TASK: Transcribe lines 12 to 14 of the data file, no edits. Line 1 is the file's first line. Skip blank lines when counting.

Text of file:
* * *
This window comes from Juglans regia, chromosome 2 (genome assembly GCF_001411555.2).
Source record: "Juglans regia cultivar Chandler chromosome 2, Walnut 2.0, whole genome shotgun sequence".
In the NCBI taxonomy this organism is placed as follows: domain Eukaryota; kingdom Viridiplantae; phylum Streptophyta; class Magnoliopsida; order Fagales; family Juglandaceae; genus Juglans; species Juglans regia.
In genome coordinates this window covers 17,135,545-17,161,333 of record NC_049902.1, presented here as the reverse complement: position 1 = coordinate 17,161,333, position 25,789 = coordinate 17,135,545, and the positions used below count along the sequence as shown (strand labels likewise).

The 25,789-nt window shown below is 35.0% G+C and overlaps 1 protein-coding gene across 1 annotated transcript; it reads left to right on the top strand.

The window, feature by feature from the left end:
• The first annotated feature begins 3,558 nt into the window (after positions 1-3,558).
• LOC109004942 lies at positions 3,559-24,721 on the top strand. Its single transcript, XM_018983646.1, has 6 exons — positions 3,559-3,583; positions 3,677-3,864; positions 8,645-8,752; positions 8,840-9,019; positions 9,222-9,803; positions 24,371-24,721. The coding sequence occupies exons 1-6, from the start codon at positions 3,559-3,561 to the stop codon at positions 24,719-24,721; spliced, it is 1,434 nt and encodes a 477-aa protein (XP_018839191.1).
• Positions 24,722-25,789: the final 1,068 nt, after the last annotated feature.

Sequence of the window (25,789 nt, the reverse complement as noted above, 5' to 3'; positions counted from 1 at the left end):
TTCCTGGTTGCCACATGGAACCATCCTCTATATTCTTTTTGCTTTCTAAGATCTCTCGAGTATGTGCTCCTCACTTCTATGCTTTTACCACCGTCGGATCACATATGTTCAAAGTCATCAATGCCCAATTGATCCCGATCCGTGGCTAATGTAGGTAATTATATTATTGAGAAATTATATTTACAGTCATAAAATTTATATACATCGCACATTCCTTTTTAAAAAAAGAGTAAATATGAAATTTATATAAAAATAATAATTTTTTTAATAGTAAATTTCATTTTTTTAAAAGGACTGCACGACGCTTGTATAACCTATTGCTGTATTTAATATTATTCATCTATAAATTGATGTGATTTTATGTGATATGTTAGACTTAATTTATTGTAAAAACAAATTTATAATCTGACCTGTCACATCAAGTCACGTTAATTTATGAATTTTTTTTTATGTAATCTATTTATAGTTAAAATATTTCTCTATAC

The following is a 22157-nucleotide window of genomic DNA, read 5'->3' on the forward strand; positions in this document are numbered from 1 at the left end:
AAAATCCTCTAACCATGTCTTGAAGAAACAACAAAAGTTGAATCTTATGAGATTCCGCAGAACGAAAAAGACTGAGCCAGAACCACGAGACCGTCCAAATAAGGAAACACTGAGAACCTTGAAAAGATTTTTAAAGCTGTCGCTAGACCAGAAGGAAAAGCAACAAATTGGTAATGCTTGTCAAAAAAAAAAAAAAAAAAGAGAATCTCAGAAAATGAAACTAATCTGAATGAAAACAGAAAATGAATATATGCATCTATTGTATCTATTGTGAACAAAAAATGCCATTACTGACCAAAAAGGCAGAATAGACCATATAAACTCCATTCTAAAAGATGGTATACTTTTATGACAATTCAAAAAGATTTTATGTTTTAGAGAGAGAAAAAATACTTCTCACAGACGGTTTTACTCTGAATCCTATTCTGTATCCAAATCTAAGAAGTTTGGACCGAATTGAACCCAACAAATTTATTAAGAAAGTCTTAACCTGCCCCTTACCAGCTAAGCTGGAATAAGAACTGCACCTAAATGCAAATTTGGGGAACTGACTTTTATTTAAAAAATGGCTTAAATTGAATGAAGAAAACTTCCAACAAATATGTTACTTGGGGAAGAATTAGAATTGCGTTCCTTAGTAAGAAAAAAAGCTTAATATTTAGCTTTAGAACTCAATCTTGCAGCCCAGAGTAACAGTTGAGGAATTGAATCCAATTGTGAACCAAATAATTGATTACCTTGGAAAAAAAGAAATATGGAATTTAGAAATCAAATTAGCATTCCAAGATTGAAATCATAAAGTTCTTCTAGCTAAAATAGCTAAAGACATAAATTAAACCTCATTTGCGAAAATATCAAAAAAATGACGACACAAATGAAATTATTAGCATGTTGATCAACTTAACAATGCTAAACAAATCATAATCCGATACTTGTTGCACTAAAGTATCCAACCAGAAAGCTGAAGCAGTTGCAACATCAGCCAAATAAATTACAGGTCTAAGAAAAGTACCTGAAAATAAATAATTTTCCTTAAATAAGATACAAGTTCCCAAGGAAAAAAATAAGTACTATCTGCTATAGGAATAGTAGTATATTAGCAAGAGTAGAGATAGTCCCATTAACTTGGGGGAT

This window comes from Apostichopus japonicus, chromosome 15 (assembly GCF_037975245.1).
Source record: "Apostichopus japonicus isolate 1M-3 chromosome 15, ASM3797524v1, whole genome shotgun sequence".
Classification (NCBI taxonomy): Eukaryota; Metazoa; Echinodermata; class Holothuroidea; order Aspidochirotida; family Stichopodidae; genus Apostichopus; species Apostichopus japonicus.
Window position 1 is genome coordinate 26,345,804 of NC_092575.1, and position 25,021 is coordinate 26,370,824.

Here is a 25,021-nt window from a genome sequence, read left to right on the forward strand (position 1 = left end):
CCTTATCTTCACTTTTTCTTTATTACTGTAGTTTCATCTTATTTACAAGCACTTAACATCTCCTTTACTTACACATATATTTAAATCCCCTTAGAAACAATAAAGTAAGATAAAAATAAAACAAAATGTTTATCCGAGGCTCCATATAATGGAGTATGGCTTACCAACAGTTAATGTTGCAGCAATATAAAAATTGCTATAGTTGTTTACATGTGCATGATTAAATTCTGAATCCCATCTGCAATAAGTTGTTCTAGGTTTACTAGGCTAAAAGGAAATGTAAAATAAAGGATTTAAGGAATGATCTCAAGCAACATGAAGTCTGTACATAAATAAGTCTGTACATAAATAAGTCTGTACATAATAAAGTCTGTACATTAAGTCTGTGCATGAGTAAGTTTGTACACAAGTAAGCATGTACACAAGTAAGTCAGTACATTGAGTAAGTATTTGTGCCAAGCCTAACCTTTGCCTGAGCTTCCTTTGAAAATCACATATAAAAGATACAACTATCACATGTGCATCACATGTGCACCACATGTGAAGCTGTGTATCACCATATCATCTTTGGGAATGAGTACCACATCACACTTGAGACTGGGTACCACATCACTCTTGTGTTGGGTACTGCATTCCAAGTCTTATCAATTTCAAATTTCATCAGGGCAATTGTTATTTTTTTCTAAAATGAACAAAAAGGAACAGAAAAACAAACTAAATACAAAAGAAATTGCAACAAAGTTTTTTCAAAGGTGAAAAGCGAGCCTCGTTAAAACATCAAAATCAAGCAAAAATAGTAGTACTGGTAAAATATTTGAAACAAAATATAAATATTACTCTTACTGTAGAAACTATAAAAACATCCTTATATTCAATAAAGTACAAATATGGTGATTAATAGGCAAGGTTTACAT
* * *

The following is a 22157-nucleotide window of genomic DNA, read 5'->3' on the forward strand; positions in this document are numbered from 1 at the left end:
AAAATCCTCTAACCATGTCTTGAAGAAACAACAAAAGTTGAATCTTATGAGATTCCGCAGAACGAAAAAGACTGAGCCAGAACCACGAGACCGTCCAAATAAGGAAACACTGAGAACCTTGAAAAGATTTTTAAAGCTGTCGCTAGACCAGAAGGAAAAGCAACAAATTGGTAATGCTTGTCAAAAAAAAAAAAAAAAAAGAGAATCTCAGAAAATGAAACTAATCTGAATGAAAACAGAAAATGAATATATGCATCTATTGTATCTATTGTGAACAAAAAATGCCATTACTGACCAAAAAGGCAGAATAGACCATATAAACTCCATTCTAAAAGATGGTATACTTTTATGACAATTCAAAAAGATTTTATGTTTTAGAGAGAGAAAAAATACTTCTCACAGACGGTTTTACTCTGAATCCTATTCTGTATCCAAATCTAAGAAGTTTGGACCGAATTGAACCCAACAAATTTATTAAGAAAGTCTTAACCTGCCCCTTACCAGCTAAGCTGGAATAAGAACTGCACCTAAATGCAAATTTGGGGAACTGACTTTTATTTAAAAAATGGCTTAAATTGAATGAAGAAAACTTCCAACAAATATGTTACTTGGGGAAGAATTAGAATTGCGTTCCTTAGTAAGAAAAAAAGCTTAATATTTAGCTTTAGAACTCAATCTTGCAGCCCAGAGTAACAGTTGAGGAATTGAATCCAATTGTGAACCAAATAATTGATTACCTTGGAAAAAAAGAAATATGGAATTTAGAAATCAAATTAGCATTCCAAGATTGAAATCATAAAGTTCTTCTAGCTAAAATAGCTAAAGACATAAATTAAACCTCATTTGCGAAAATATCAAAAAAATGACGACACAAATGAAATTATTAGCATGTTGATCAACTTAACAATGCTAAACAAATCATAATCCGATACTTGTTGCACTAAAGTATCCAACCAGAAAGCTGAAGCAGTTGCAACATCAGCCAAATAAATTACAGGTCTAAGAAAAGTACCTGAAAATAAATAATTTTCCTTAAATAAGATACAAGTTCCCAAGGAAAAAAATAAGTACTATCTGCTATAGGAATAGTAGTATATTAGCAAGAGTAGAGATAGTCCCATTAACTTGGGGGAT

This window comes from Apostichopus japonicus, chromosome 15 (assembly GCF_037975245.1).